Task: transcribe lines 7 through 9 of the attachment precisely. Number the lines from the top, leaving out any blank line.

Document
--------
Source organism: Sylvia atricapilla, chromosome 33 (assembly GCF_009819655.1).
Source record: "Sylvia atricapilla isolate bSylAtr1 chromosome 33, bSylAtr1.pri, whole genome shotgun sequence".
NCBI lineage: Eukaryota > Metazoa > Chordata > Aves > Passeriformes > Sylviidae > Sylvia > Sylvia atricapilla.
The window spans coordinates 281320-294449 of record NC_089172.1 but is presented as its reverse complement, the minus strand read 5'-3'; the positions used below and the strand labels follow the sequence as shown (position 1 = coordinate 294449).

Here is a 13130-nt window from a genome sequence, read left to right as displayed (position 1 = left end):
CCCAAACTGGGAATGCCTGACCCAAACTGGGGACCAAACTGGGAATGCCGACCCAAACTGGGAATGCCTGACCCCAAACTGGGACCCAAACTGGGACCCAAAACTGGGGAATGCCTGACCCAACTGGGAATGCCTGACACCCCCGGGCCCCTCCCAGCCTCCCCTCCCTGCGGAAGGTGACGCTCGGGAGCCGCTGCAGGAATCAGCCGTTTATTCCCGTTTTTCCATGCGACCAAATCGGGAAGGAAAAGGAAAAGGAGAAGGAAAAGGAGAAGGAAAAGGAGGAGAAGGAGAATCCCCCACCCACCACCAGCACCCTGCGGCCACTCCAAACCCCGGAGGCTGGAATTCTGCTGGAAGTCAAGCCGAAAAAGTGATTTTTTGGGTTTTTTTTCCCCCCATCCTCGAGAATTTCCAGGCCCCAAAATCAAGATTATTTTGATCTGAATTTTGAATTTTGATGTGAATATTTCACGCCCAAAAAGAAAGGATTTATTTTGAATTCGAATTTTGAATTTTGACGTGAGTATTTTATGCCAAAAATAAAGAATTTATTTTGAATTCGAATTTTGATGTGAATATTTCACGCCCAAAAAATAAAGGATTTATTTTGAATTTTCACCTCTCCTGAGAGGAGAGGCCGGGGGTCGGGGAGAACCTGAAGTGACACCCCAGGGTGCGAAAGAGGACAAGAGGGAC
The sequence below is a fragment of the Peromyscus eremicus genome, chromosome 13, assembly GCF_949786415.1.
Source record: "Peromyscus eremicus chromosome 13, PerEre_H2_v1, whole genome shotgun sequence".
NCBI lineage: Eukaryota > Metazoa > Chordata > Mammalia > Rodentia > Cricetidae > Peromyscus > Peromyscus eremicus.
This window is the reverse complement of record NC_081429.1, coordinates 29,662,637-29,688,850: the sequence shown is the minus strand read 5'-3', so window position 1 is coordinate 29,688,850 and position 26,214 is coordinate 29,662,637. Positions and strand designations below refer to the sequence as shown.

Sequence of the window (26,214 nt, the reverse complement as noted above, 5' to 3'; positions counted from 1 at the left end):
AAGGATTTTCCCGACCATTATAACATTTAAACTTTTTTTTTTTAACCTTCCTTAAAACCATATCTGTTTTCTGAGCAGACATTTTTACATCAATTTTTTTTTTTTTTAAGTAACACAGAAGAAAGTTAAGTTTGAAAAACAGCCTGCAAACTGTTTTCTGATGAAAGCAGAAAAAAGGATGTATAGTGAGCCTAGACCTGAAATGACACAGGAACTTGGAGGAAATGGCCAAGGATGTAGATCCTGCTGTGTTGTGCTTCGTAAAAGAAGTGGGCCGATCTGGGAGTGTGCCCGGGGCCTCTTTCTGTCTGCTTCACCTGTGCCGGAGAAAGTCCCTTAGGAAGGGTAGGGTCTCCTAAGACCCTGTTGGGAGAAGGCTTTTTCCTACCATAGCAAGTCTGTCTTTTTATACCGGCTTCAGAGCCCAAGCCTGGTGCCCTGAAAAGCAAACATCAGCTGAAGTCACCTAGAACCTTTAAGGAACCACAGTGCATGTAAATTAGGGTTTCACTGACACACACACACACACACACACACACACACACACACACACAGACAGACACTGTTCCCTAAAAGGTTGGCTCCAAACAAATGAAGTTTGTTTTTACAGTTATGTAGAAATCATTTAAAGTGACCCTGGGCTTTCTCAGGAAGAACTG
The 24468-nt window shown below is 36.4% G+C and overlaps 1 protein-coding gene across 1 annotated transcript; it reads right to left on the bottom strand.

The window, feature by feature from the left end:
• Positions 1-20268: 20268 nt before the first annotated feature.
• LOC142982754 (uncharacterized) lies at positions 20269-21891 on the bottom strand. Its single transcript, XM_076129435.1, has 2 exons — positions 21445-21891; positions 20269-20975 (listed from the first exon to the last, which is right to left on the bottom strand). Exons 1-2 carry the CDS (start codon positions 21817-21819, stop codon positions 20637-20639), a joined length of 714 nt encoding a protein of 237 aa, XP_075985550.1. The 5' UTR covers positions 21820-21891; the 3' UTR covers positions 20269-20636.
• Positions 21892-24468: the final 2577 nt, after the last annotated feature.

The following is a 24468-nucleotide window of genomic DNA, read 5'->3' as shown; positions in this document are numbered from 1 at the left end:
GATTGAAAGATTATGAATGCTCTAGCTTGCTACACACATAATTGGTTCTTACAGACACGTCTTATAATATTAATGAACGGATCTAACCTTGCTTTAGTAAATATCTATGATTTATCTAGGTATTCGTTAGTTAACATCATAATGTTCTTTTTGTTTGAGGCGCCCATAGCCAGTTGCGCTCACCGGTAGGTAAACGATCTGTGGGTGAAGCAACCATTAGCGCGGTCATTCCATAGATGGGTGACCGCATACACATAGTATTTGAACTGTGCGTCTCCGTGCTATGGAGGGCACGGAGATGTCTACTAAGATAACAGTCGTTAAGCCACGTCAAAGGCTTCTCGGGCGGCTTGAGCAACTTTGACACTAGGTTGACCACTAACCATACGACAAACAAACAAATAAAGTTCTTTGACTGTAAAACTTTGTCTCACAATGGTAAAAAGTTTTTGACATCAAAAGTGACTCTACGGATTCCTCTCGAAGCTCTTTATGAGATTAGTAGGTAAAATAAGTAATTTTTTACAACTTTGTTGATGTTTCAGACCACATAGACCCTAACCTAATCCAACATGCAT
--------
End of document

The sequence below is a fragment of the Peromyscus eremicus genome, chromosome 13, assembly GCF_949786415.1.
Source record: "Peromyscus eremicus chromosome 13, PerEre_H2_v1, whole genome shotgun sequence".
NCBI lineage: Eukaryota > Metazoa > Chordata > Mammalia > Rodentia > Cricetidae > Peromyscus > Peromyscus eremicus.